Calculation of export taxes: how to do it?


To calculate export taxes, the best way is to use Article 2nd of Decree-Law #1578, of 1977, as a basis:


Art. 2nd - The tax calculation basis is the normal price that the product, or its similar, would reach, at the time of export, in a sale under conditions of free competition in the international market. (Wording provided by Provisional Measure #2.158-35, of 2001)


But what would the normal price be? It’s the product’s value at the place of shipping. Usually, this information is registered in the “Total price at the place of shipping” field, within the Siscomex export system.


In some cases, it’s necessary to indicate the price in Brazilian Reais (BRL) for the tax calculation basis. It’s a simple process: just use the exchange rate available on the Brazilian Central Bank System (Sisbacen) on the business day prior to the chargeable event.


Tax incentives for product export


With the aim of promoting sales of Brazilian products in the foreign market, the federal government offers some tax incentives. That’s for entrepreneurs to feel excited and start launching their products in new markets.


Among incentives offered by the government, it’s worth singling out the different treatment for taxes listed below. They are:

  1. IPI - Taxes on Industrialized Products: industrialized products destined abroad are exempt from the levy of IPI.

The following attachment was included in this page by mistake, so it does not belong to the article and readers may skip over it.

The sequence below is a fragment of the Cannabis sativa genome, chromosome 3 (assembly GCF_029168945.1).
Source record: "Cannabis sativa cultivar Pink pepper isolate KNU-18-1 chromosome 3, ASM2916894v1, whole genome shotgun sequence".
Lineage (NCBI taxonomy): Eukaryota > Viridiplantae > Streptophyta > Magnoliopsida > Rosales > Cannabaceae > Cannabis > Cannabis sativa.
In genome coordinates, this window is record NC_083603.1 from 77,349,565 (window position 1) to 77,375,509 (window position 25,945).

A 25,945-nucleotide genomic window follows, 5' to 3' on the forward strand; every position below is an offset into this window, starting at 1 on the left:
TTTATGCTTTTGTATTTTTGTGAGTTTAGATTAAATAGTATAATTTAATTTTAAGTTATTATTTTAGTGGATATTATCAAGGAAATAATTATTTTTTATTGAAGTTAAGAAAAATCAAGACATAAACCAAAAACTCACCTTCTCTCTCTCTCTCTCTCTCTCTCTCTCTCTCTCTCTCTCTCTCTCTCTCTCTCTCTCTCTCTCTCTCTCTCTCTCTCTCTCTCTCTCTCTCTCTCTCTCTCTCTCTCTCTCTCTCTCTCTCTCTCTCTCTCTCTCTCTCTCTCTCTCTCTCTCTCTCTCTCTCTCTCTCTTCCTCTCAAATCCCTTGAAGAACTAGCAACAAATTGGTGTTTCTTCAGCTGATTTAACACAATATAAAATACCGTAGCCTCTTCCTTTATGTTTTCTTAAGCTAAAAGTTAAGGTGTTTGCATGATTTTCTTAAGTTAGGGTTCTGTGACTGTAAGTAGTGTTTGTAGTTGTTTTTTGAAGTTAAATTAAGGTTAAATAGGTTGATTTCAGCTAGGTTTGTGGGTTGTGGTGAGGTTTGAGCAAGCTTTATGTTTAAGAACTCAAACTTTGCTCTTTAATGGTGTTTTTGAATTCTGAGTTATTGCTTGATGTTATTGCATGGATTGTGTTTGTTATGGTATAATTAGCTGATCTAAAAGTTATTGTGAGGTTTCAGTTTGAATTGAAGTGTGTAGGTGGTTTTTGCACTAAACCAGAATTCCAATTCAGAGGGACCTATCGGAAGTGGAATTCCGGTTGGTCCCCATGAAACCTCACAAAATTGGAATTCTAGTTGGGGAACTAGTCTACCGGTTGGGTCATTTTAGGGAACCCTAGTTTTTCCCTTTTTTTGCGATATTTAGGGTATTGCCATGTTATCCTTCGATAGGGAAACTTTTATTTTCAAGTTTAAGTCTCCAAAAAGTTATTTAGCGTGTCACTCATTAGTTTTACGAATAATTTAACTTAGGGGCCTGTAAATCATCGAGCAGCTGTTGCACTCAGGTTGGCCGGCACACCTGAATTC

2. ICMS - Tax on Circulation of Merchandise and Services: the export of industrialized products is exempt from ICMS.
  3. COFINS: the company can obtain COFINS exemption on revenues derived from merchandise export, as long as they’re destined exclusively for export.
  4. PIS - Social Integration Program: when exporting products, the company is exempt from PIS.
  5. ISS - Service Tax: ISS isn’t levied on service exports to another country.


As we’ve seen, most taxes are exempt, immune or not levied on exports. In the list of products offered to foreign trade with zero taxes we have refined sugar, honey and ethyl alcohol.


As the volume of production of these items is large, the country generates a surplus, since there isn’t enough domestic demand. Hence the importance of the government exempting producers from export taxes, encouraging trade in the foreign market.


After all, in practice, the more the country exports, the greater the sales and wealth generated.


In addition to knowing the export taxes, it’s important for the manager to keep in mind which are the trading processes in foreign currency that must be respected.


On the other hand, it’s also necessary to know the impacts that can affect your business due to the exchange variation and currency conversion, especially if your product is eligible for taxation.


Therefore, it’s worth preparing before exploring new markets. Try to find out about foreign trade practices and strengthen your export strategy. 


Do you want to know more about this subject? Keep reading ASIA SHIPPING’s blog!